It is with great joy that I announce my departure from the House of Wal.
It is with a far greater amount of sadness that I announce the likely end of regular posting to behindthecounter.com.
You, my faithful readers, deserve to know the rest of the story.
On October 20, 2007, in the year of our Lord, I walked out of the Wal-Mart a free woman. FREE AT LAST LORD, FREE AT LAST. I had spent 1,097 days in bondage to the Lords of Low Prices.
For most of the last year, I have struggled to come to terms with the fact that the only real reason I worked at Wal-Mart was to have material to post. The increasing popularity of Behind the Counter made it harder and harder for me to walk away from something that I had literally poured my heart and soul into over a period of three years.
This is how the argument went in my head. “My life is horrible. What’s good right now? My blog. What’s bad right now? Wal-Mart. What can I do to make my life better? Quit Wal-Mart. But if I quit Wal-Mart, I won’t have a blog.” Yeah. Vicious, please meet my friend Circle.
When I started my blog back in April of 2004, I was searching for myself, happiness and a purpose in life. Five months later, I happened to start working at Wal-Mart and Behind the Counter was born. Writing my blog gave me a purpose and a focus.
When I began writing, I never imagined that the things I put out there would attract such a diverse group of readers, fans and people who generally appreciate my work.
I started working at Wal-Mart for the sole purpose of being able to pay my bills. Over time, my real job began paying me enough so that – with prudent budgeting – I could survive without the House of Wal. I need to break the Starbucks addiction, but we’re working on that.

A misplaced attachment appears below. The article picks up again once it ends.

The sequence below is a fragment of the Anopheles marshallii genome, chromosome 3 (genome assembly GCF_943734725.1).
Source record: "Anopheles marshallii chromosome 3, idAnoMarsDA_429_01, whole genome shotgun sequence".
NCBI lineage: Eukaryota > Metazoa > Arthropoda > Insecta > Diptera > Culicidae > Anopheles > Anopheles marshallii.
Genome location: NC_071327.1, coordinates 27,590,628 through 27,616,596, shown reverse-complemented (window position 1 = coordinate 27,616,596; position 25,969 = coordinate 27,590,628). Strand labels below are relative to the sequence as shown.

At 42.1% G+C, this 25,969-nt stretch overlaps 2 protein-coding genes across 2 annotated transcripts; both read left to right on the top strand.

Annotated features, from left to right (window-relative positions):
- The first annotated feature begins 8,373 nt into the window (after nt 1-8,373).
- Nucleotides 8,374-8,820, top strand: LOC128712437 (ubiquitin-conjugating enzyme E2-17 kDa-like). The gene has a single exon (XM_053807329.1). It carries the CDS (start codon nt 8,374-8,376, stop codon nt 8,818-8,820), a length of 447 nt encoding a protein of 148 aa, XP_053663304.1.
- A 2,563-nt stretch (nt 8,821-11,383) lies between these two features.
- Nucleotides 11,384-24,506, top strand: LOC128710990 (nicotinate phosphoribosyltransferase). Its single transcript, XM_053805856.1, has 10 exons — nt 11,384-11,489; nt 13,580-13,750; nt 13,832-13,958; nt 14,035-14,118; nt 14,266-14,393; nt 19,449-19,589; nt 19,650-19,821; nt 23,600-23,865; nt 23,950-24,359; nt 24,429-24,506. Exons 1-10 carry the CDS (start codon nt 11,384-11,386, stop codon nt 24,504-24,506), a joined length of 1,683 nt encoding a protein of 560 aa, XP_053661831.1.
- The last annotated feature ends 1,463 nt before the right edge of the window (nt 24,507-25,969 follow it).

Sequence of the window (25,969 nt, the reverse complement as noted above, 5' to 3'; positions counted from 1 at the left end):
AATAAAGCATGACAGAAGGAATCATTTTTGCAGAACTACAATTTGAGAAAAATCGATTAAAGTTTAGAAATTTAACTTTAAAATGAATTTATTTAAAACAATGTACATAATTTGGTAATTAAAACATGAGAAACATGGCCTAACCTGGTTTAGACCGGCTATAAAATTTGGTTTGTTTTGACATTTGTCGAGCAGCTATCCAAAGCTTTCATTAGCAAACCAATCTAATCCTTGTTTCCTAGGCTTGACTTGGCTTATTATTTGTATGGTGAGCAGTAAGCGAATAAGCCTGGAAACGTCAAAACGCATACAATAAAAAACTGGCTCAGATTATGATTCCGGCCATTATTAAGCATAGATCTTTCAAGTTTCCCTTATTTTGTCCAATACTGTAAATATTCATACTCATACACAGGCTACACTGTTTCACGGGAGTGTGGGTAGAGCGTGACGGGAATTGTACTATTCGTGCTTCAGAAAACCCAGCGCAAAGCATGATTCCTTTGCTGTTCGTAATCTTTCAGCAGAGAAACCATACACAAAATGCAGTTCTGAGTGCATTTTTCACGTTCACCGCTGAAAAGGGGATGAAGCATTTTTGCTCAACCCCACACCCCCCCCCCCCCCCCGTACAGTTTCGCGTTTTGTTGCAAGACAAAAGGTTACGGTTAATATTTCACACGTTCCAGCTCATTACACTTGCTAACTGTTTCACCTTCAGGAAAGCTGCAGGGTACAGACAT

I cut back to just the weekends at Wal-Mart and tried to stockpile stories for an entire week of posting. One side effect of this was that I never had a day off from work. Ever. Monday-Friday at the office and Saturday-Sunday at Wal-Mart. It was a grinding schedule that I kept up for more than two years.
As Behind the Counter grew in popularity, I felt the pressure to pump out more content. Most weekends, I would come home after a 2-11 shift on Sundays and stay up writing until 5 a.m. – when I would go to sleep for three hours and then get up and get ready for work at my real job by 9 a.m.
Over the past year, I have battled depression, the likely beginnings of diabetes and come face-to-face with the fact that my life is a completely screwed-up mess of my own making.
In all that time, Behind the Counter – and constant stream of comments people leave – has been one of the only things that made me feel like getting out of bed in the morning.
Every time I checked my email, I hoped for a comment. Comments – be they good, bad, hateful or inane – were like little happiness grenades in the dark hours of my days.
If you, my readers, were making an effort to tell me how you felt about my work – I owed it to you to give you fresh content.
Even the haterade. You don’t exist on the Internet until you have haters. For every voice that speaks out, there are ten more that scream in silence.
I made mistakes – lots of them. If I had it to do over again, I would probably try to interact with my readers more. My paranoia over being discovered led early on to me instituting a “zero-contact” policy for all but the most extraordinary requests. In retrospect, I think that only made some people MORE curious about me – including some stalkers who analyzed every single post for clues.
I also wanted to sell merchandise. I had some T-shirt designs in the preliminary stages, but never got around to setting up a store on Zazzle. I really, really wanted to sell T-shirts where someone tries to return a baby.
Over the past year, my responsibilities at my real job have grown enormously. Some weeks, I spent up to 80+ hours at both jobs. Something was going to have to give.
I have always made no bones of the fact that I personally feel that Wal-Mart is not the best steward of its workers. The company as a whole needs to be broken down to its component pieces and completely rebuilt.